Depending on how you look at it, Jorge Lorenzo’s lead over Dani Pedrosa has either shrunk or ballooned to 23 points with two races left.  The pressure on Pedrosa, despite his stellar recent results, has decreased not one bit.

Looking ahead to Phillip Island, assume, for the halibut, that Stoner wins.  Next, assume that Pedrosa and Lorenzo settle in to battle for the two remaining podium spots.  You had better record next week’s race, because the title could very well be decided in Australia, regardless of what Stoner manages to accomplish in his home swan song.  Stoner, for his part, with 16 points today and Dovizioso’s poor result essentially clinched third place for the season.  Dovi probably ought to get used to the bitter taste in his mouth, as he’ll likely be getting a steady diet of it for the next two seasons.

The second division of the top ten is fronted by Alvaro Bautista, who managed a low-maintenance sixth place finish today after qualifying down in 10th.  Rossi trails Bautista by six points and is hoping for rain from now until Christmas.  Cal Crutchlow, who once stood even with Dovizioso, sits huddled in seventh place, a mere 10 points in front of rookie Stefan Bradl, who has found the recent going somewhat more difficult than earlier in the year.  Americans Hayden and Spies round out the top ten.  Hayden, for what it’s worth, had one of his better outings today, finishing fourth after starting ninth.  He has finished in fourth place at Sepang an incredible six times.  That he would do so again today, in that light, is not so surprising.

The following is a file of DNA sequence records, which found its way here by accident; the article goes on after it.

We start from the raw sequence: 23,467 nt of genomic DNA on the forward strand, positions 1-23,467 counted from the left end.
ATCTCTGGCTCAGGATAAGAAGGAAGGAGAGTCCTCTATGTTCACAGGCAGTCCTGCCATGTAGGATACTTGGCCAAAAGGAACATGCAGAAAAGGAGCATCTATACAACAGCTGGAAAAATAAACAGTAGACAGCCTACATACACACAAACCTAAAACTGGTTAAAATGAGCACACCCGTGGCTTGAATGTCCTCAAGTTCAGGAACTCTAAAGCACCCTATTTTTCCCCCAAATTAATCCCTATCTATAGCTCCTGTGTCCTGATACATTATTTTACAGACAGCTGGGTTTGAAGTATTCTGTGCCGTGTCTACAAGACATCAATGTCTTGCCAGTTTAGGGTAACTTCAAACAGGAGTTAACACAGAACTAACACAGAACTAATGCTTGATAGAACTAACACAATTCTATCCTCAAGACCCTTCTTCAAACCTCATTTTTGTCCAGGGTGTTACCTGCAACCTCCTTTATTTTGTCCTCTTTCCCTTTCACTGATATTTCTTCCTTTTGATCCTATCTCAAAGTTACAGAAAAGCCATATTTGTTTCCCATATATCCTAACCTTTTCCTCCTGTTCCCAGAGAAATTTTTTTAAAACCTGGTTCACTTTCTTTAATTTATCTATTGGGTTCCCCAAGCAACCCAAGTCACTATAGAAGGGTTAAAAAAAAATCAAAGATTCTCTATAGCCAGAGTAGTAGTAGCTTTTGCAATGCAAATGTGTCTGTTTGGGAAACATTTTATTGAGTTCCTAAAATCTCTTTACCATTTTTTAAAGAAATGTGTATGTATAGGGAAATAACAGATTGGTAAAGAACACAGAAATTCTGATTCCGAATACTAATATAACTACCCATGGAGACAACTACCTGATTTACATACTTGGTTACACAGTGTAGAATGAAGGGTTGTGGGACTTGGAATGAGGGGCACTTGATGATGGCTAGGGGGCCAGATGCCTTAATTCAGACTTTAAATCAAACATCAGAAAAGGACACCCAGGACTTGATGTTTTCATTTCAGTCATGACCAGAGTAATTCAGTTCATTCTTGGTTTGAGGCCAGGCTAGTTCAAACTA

Pedrosa’s Second Half

The second half of the 2012 season, starting actually at the Sachsenring at Round 8 has been, for Repsol Honda speedster Dani Pedrosa, a half season to remember.  In Germany, he qualified third and finished first, 15 seconds in front of Lorenzo.  At Mugello, he qualified on the pole but finished second to Lorenzo by five seconds on a very Yamaha-friendly track.  At Laguna Seca, he qualified and finished third, one of his worst results of the season, one which most of the riders on the grid would tell their grandchildren about.

Pedrosa won convincingly from the pole in Indianapolis.  At Brno, he qualified third, and edged Lorenzo by a fraction of a second for the win.  The decisive moment of his season, of course, occurred at Misano, with the jammed tire warmer, the last-row start, and ultimate take-down by Hector Barbera.  Undeterred by this chain of events, he led his team to Aragon, where he qualified second and again handily defeated Lorenzo for the win.  The last two weeks—two methodical wins over Lorenzo at Motegi and Sepang.  The first three-consecutive-wins streak in his career.

Who is the best rider on the grid in October of 2012?  Easy.  Who is going to win the 2012 MotoGP world championship title?  Not so easy.  In an interview this week Pedrosa acknowledged that he had been rather conservative early in the season, trying to avoid mishap and injury.  And while that strategy worked, it left him too far behind Lorenzo, after Misano, to mount an aggressive back nine charge reminiscent of Arnold Palmer in his day.

Still, I expect people will be talking about Dani Pedrosa’s second half in 2012 for a long time.

On to Phillip Island

Round 17 at Phillip Island this coming week, with the usual wind, cold temps and expected domination of Casey Stoner in what is expected to be his last MotoGP appearance at his home crib.  This track is friendly to the Ducatis and Yamahas, so the pressure on Pedrosa, rather than diminishing, will be sky high.  We’ll have the race preview for you on Thursday.